Today's teachers believe they are doing a better job than those who taught them. But there are still some who remember the Sixties as a golden age.
When the exam board OCR asked nearly 800 secondary staff whether classroom teaching is better than when they were teenagers, more than eight out of 10 agreed.
But there were some dissenters, most notably those who grew up in the 1960s. Among those who were teenagers in that decade, 24 per cent said teaching was better during the "flower power" era; 76 per cent said modern lessons were superior.
The contrast was greater among younger staff. Of those taught in the 1970s, 86 per cent said today's teaching was better; 13 per cent said it wasn't. Among those growing up in the 1980s the split was 85 per cent to 12 per cent. Perhaps surprisingly, teachers who grew up in the 1990s offered the biggest vote of confidence in modern methods: 87 per cent thought teaching was better now than 10 years ago, with only 11 per cent disagreeing.
The survey also showed remarkable votes of confidence for other aspects of modern school life. Pupils are thought to have better access to sports facilities now than their predecessors did from the 1960s to the 1990s. And today's teachers are seen to have more opportunities to take pupils on school trips and do out-of-school activities, in spite of safety concerns.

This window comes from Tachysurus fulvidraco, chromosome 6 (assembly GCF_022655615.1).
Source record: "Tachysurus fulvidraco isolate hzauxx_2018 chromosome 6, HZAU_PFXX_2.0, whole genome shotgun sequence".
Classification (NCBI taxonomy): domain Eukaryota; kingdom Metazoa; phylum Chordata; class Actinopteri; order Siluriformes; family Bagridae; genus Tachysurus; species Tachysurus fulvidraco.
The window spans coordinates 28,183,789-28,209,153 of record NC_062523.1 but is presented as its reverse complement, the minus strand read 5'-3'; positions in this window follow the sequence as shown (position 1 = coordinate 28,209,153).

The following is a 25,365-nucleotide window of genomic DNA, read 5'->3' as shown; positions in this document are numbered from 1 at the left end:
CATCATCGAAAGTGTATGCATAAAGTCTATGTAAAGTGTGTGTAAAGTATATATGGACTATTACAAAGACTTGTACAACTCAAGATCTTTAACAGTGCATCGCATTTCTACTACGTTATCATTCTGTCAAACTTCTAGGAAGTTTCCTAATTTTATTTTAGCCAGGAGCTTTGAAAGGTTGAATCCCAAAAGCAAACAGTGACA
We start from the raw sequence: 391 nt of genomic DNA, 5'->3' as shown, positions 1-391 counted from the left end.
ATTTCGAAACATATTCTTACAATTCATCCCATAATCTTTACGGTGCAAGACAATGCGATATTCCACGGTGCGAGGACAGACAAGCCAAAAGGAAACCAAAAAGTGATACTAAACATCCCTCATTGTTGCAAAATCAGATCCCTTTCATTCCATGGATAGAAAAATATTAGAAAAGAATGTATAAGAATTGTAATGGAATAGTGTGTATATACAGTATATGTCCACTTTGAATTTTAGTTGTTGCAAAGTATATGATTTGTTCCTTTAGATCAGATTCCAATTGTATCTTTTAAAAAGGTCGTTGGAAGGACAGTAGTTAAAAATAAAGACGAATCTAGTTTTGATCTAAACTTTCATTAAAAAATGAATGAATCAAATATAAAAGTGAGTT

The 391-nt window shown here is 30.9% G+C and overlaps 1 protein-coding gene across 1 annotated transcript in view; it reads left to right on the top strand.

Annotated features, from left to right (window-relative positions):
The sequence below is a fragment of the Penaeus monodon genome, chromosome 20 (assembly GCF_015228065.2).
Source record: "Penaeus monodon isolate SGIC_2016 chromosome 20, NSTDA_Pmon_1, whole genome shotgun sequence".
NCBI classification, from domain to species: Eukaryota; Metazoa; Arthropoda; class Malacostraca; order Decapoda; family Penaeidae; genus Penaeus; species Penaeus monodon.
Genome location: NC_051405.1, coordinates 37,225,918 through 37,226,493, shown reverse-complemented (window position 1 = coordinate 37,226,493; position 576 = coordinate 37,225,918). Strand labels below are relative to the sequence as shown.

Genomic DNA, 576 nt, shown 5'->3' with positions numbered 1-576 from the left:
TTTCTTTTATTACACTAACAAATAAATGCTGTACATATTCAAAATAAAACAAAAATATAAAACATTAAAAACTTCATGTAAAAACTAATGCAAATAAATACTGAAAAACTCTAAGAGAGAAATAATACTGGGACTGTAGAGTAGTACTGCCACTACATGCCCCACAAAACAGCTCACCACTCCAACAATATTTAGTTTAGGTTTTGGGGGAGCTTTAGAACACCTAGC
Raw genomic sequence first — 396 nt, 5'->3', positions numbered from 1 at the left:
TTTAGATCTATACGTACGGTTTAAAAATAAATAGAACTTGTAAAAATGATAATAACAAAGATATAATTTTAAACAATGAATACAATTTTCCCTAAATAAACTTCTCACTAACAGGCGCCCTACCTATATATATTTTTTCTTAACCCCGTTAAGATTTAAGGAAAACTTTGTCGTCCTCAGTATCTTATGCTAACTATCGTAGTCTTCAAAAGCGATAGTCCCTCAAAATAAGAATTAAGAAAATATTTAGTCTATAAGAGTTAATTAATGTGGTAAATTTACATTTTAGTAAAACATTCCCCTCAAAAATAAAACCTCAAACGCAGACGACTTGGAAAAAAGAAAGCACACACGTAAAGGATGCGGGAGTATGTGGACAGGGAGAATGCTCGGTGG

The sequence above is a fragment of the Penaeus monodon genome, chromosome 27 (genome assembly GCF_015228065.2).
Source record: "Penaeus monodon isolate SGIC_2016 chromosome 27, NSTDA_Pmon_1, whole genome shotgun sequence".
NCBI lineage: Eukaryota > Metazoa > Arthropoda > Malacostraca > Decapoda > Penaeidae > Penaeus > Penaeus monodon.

Eight out of 10 considered pupils were under more pressure nowadays: two-thirds said today's pupils were more "psychologically fragile".
Rob Linsdell, market research manager for OCR Nationals qualifications, said: "Teachers obviously empathise with the pressures to which teenagers are exposed."
Gareth Calway, 51, is the former head of English at Smithdon High in Hunstanton, Norfolk. He spent his teenage years, in the late 1960s and early 1970s, at a grammar school in south Wales. "Teaching now is just exam coaching," he said. "The pressure is to pass exams, rather than to educate the children.
"As a teacher, you should be able to develop your own strategies. Instead, you are being told what to do."
An advanced skills teacher, who asked not to be named but grew up in Edinburgh and now, in her 30s, works in London, said: "Teaching is worse now than when I was growing up. The main problems in London are teacher and pupil turnover, which make teaching harder."
Return to 1960s freedom, page 20
Class of 1858, Magazine, page 14.